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Ed: These are notes I took at the recently completed International Democratic Education Conference in Nepal.

I’m at the International Democratic Education Conference in Nepal. This is the 25th I’ve attended since we had our first meeting in 1993. Today is the first day of this IDEC. They expect over 400 attendees.


It wasn’t easy getting here. There were potential problems all along the route. The first leg was 15 hours from JFK in New York to Delhi, India. Unfortunately they scheduled me to leave on the next flight to Kathmandu, Nepal only an hour later. Then they told me I had to get my bag, recheck it, go through security again, etc. On my way to baggage, Air India intercepted me, told me my bag was taken care of, guided and carted me around the terminal, put me on a bus, and I somehow made it on the flight. I was sure the bag wouldn’t make it, but it did!


I visited the Sri Aurobindo Ashram/orphanage here seven years ago. The transformation to get ready for the IDEC is astounding. Among other things they have built a hotel on their 2/12 acre plot that will go on to serve tourists to give ongoing support for the orphanage. All this work was very expensive and a big gamble. But it is now a beautiful destination and jumping off point for touring and trekking in Nepal. The rooms are comfortable with individual bathrooms, stone paved walkways, a coffee shop, and spectacular views of the Himalayas. They hope you will consider coming here and tell everybody about this new destination. The income from the hotel will support the Ashram indefinitely.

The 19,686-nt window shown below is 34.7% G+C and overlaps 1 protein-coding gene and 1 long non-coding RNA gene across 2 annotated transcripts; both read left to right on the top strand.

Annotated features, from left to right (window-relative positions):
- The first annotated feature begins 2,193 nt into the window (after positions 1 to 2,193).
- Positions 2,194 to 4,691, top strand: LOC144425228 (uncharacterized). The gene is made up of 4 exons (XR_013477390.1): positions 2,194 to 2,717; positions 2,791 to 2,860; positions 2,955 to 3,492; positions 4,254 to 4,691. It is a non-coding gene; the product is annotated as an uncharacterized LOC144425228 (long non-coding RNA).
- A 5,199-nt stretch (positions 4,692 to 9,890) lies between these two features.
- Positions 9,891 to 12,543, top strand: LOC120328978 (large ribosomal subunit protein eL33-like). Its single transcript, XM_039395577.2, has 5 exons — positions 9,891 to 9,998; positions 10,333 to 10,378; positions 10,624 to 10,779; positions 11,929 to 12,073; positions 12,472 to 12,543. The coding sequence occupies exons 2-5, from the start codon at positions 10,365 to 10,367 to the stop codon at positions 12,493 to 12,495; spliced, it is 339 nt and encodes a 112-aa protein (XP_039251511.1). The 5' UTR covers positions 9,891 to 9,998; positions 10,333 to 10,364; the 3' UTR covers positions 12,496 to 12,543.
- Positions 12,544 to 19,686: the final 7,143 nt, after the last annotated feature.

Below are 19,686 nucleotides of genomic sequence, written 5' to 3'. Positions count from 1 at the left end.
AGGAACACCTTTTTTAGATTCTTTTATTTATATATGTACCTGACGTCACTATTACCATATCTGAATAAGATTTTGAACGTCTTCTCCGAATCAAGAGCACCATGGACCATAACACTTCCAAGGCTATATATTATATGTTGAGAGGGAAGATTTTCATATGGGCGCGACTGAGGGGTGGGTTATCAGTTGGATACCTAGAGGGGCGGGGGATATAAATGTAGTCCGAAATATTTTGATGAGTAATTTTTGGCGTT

They take care of 160 orphans here and over a hundred more at their two other sites. Nobody pays for the children. They grow almost all their own food. The students are involved in everything and they do it with a smile. Their graduates run one of their sites in the mountains for trekkers.


Vedananda is organizing the conference. He came here as a 4 year old. I met him as a 12 year old at AERO’s 2003 IDEC. He now has a master’s in math and physics from Germany and is principal of their school. He works with Ramchandra, the founder of the Ashram, who ran away from here to India as a 12 year old, educated himself there, and returned 20 years later to found the Ashram. He met his younger sister for the first time when she was twelve, and the two of them went to an apartment in Kathmandu and later bought this land on the outskirts to start the ashram.


So far I have seen people from Korea, Taiwan, England, Australia, USA, India, and Sri Lanka. They are transporting them from the airport over miles of rutted roads.

It’s now two days later and I’ve been so busy I haven’t had time to report on any of the amazing things going on here.


We now have teachers and students from many additional countries. These include Germany, Spain, Estonia, the Czech Republic, Hong Kong, Netherlands, Belgium, and South Africa, off the top of my head. In all there were 500 people from at least 30 countries.